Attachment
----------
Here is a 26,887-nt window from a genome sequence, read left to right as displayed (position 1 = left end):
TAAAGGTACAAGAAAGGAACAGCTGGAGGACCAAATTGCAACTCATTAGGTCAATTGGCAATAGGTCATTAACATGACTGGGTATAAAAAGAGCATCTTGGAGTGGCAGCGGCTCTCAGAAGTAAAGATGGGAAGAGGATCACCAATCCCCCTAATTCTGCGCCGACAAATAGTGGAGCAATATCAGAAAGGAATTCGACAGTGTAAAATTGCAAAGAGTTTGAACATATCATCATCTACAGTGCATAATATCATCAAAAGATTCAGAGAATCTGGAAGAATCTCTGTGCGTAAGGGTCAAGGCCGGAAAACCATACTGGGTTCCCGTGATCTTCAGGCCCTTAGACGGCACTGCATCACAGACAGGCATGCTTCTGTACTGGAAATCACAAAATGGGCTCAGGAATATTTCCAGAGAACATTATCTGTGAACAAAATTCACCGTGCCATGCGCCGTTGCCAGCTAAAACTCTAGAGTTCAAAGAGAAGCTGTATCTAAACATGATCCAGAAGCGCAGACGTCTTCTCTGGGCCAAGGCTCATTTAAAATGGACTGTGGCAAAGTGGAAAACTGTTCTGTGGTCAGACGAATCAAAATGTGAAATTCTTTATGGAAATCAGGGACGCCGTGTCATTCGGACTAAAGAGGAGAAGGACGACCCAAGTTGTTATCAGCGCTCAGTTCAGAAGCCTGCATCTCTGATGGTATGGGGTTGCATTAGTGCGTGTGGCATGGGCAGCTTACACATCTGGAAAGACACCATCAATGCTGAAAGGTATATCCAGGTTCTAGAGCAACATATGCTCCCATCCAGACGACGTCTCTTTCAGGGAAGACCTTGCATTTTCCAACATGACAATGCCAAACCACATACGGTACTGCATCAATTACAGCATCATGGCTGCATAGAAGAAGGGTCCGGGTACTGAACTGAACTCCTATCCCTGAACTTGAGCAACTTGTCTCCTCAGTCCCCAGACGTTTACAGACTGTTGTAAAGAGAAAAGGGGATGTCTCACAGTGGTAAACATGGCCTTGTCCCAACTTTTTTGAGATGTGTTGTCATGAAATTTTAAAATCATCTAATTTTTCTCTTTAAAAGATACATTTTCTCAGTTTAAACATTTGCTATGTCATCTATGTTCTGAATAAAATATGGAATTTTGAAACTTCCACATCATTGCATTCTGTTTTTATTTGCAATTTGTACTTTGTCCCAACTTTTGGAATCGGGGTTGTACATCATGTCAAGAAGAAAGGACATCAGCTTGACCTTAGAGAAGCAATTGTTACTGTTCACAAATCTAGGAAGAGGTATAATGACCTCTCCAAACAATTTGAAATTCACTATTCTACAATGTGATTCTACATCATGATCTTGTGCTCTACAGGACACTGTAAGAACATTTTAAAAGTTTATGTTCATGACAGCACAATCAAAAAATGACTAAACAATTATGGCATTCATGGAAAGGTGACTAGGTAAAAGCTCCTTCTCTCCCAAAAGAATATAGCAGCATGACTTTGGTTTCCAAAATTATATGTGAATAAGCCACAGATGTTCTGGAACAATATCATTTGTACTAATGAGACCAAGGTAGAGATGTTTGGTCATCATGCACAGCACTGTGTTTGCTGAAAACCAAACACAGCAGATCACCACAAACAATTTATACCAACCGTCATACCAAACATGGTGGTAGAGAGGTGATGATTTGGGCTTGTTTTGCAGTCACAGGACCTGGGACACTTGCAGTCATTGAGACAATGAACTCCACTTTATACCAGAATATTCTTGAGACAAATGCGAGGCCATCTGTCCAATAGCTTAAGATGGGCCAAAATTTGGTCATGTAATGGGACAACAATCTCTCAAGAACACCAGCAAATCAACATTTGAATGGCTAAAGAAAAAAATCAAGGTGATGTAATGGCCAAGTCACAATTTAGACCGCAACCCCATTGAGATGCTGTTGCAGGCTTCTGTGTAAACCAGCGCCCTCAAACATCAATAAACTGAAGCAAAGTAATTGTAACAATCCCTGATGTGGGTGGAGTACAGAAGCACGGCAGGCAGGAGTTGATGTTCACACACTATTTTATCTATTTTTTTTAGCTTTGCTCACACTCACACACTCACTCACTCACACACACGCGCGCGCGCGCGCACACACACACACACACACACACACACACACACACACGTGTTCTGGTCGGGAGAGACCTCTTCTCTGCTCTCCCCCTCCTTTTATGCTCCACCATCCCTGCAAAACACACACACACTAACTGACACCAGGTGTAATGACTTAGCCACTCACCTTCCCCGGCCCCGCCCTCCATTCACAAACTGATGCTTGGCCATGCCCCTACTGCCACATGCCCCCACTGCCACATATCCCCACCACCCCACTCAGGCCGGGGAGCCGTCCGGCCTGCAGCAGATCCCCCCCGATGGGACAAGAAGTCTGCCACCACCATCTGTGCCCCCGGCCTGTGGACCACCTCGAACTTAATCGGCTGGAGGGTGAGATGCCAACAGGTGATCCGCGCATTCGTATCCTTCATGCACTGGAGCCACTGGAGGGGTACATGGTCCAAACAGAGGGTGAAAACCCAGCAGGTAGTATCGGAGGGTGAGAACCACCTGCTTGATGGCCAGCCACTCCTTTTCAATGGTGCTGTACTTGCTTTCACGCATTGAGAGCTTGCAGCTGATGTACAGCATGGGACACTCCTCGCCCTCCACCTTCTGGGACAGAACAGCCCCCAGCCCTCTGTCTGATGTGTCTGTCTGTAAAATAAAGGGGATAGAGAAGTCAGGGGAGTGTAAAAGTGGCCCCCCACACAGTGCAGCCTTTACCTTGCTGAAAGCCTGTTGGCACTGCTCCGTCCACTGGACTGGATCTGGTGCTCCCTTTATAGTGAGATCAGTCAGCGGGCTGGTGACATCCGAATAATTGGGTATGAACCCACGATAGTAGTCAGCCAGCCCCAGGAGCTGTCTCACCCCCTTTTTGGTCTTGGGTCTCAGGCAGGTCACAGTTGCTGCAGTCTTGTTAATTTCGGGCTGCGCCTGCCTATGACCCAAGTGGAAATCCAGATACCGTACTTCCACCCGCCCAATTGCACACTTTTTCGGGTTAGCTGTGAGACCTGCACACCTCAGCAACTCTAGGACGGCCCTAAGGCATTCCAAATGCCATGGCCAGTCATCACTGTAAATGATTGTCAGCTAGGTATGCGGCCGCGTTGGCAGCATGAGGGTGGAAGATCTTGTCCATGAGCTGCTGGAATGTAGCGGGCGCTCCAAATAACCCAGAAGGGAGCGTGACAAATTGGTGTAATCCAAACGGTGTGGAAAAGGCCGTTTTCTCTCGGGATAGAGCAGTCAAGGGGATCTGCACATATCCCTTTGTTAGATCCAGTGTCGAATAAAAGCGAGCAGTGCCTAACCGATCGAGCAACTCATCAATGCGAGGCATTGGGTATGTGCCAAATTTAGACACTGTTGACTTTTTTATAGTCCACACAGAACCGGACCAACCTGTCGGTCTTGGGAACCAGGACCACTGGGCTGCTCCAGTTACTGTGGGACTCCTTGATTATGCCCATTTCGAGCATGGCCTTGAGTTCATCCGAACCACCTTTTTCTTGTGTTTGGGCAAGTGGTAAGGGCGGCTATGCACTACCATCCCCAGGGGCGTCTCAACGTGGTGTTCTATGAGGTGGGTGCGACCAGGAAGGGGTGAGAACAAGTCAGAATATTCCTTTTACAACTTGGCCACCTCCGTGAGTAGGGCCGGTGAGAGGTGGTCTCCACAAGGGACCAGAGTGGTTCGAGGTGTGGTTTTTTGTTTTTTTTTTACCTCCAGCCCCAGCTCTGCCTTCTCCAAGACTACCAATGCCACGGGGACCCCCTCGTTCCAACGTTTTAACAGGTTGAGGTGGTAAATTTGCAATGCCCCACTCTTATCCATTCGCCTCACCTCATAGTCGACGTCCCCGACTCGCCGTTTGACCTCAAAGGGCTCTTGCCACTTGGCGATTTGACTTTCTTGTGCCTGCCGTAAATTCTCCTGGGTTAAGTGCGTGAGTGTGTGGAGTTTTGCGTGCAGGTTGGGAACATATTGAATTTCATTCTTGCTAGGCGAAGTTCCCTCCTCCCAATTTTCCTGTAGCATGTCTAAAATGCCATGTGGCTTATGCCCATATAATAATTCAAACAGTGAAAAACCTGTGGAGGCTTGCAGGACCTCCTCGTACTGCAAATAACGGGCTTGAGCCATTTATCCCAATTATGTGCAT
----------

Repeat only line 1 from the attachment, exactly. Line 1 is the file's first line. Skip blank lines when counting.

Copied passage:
Here is a 26,887-nt window from a genome sequence, read left to right as displayed (position 1 = left end):